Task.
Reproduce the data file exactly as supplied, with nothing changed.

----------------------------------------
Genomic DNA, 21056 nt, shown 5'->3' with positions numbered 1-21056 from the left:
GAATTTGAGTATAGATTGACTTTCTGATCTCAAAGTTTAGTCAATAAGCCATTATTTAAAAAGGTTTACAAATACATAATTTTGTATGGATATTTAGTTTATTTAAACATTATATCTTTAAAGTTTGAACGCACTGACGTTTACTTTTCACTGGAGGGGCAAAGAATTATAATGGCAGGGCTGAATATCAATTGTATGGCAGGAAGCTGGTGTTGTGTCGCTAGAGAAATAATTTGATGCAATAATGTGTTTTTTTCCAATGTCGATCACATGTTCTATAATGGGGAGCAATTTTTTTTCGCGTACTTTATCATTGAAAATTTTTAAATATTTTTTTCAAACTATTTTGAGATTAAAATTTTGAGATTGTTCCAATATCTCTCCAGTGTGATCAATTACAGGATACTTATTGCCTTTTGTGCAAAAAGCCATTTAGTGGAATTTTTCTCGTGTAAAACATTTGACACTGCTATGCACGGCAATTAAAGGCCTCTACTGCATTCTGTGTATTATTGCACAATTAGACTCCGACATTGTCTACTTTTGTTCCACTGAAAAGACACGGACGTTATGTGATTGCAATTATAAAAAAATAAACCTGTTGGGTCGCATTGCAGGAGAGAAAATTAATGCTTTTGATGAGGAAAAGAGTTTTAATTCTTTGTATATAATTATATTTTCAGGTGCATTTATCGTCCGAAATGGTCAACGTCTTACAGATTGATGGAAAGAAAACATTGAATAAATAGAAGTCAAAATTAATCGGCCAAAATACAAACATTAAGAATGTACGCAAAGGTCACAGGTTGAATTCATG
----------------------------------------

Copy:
Genomic DNA, 21056 nt, shown 5'->3' with positions numbered 1-21056 from the left:
GAATTTGAGTATAGATTGACTTTCTGATCTCAAAGTTTAGTCAATAAGCCATTATTTAAAAAGGTTTACAAATACATAATTTTGTATGGATATTTAGTTTATTTAAACATTATATCTTTAAAGTTTGAACGCACTGACGTTTACTTTTCACTGGAGGGGCAAAGAATTATAATGGCAGGGCTGAATATCAATTGTATGGCAGGAAGCTGGTGTTGTGTCGCTAGAGAAATAATTTGATGCAATAATGTGTTTTTTTCCAATGTCGATCACATGTTCTATAATGGGGAGCAATTTTTTTTCGCGTACTTTATCATTGAAAATTTTTAAATATTTTTTTCAAACTATTTTGAGATTAAAATTTTGAGATTGTTCCAATATCTCTCCAGTGTGATCAATTACAGGATACTTATTGCCTTTTGTGCAAAAAGCCATTTAGTGGAATTTTTCTCGTGTAAAACATTTGACACTGCTATGCACGGCAATTAAAGGCCTCTACTGCATTCTGTGTATTATTGCACAATTAGACTCCGACATTGTCTACTTTTGTTCCACTGAAAAGACACGGACGTTATGTGATTGCAATTATAAAAAAATAAACCTGTTGGGTCGCATTGCAGGAGAGAAAATTAATGCTTTTGATGAGGAAAAGAGTTTTAATTCTTTGTATATAATTATATTTTCAGGTGCATTTATCGTCCGAAATGGTCAACGTCTTACAGATTGATGGAAAGAAAACATTGAATAAATAGAAGTCAAAATTAATCGGCCAAAATACAAACATTAAGAATGTACGCAAAGGTCACAGGTTGAATTCATG